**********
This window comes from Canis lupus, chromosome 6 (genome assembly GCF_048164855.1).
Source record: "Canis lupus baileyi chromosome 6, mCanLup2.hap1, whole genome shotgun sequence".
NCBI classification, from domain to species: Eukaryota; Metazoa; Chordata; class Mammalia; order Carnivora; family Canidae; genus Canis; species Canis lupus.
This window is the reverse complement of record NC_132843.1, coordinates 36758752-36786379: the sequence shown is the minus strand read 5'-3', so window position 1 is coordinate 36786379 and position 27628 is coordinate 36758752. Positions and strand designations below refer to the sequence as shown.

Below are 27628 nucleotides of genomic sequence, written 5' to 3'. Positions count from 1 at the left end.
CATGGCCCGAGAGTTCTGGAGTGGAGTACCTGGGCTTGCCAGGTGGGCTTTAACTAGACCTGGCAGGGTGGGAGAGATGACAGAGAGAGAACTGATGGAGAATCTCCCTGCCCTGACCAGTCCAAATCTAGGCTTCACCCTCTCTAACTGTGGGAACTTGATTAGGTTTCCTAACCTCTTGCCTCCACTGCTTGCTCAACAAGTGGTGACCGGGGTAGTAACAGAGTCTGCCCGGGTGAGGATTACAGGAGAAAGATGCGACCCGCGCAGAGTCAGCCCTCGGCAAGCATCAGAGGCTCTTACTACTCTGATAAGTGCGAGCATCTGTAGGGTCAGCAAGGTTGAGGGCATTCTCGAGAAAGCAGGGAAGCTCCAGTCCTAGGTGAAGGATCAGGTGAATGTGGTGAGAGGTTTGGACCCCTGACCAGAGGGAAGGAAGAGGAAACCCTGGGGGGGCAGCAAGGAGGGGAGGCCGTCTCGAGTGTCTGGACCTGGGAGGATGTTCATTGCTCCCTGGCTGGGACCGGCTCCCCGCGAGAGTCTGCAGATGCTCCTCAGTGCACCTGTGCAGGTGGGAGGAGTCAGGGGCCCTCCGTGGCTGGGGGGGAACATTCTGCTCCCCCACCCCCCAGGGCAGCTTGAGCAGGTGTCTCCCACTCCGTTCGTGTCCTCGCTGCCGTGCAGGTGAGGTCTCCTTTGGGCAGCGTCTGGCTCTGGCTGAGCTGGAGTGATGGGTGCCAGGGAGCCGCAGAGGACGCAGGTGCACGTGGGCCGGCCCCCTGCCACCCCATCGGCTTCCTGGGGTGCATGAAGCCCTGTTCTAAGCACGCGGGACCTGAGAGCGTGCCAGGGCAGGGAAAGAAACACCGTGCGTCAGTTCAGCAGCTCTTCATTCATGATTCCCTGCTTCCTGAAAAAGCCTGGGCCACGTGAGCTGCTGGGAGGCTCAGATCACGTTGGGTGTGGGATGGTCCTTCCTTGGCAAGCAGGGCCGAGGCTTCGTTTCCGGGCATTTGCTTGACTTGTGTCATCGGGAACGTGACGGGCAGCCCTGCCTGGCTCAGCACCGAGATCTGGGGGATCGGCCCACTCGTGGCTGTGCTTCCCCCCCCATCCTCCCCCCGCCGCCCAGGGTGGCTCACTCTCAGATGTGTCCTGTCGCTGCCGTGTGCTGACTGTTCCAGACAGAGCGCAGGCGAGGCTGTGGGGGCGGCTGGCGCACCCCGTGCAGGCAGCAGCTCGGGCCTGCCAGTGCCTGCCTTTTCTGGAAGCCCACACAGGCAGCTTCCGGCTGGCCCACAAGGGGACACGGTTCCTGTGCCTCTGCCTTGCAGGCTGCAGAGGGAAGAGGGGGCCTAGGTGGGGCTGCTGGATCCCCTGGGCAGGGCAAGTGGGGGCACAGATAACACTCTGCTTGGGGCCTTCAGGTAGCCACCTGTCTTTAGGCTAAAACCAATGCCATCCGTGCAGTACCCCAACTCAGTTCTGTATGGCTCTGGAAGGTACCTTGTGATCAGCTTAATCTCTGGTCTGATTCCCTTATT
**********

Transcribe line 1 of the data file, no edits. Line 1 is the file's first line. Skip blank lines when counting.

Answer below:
This window comes from Canis lupus, chromosome 6 (genome assembly GCF_048164855.1).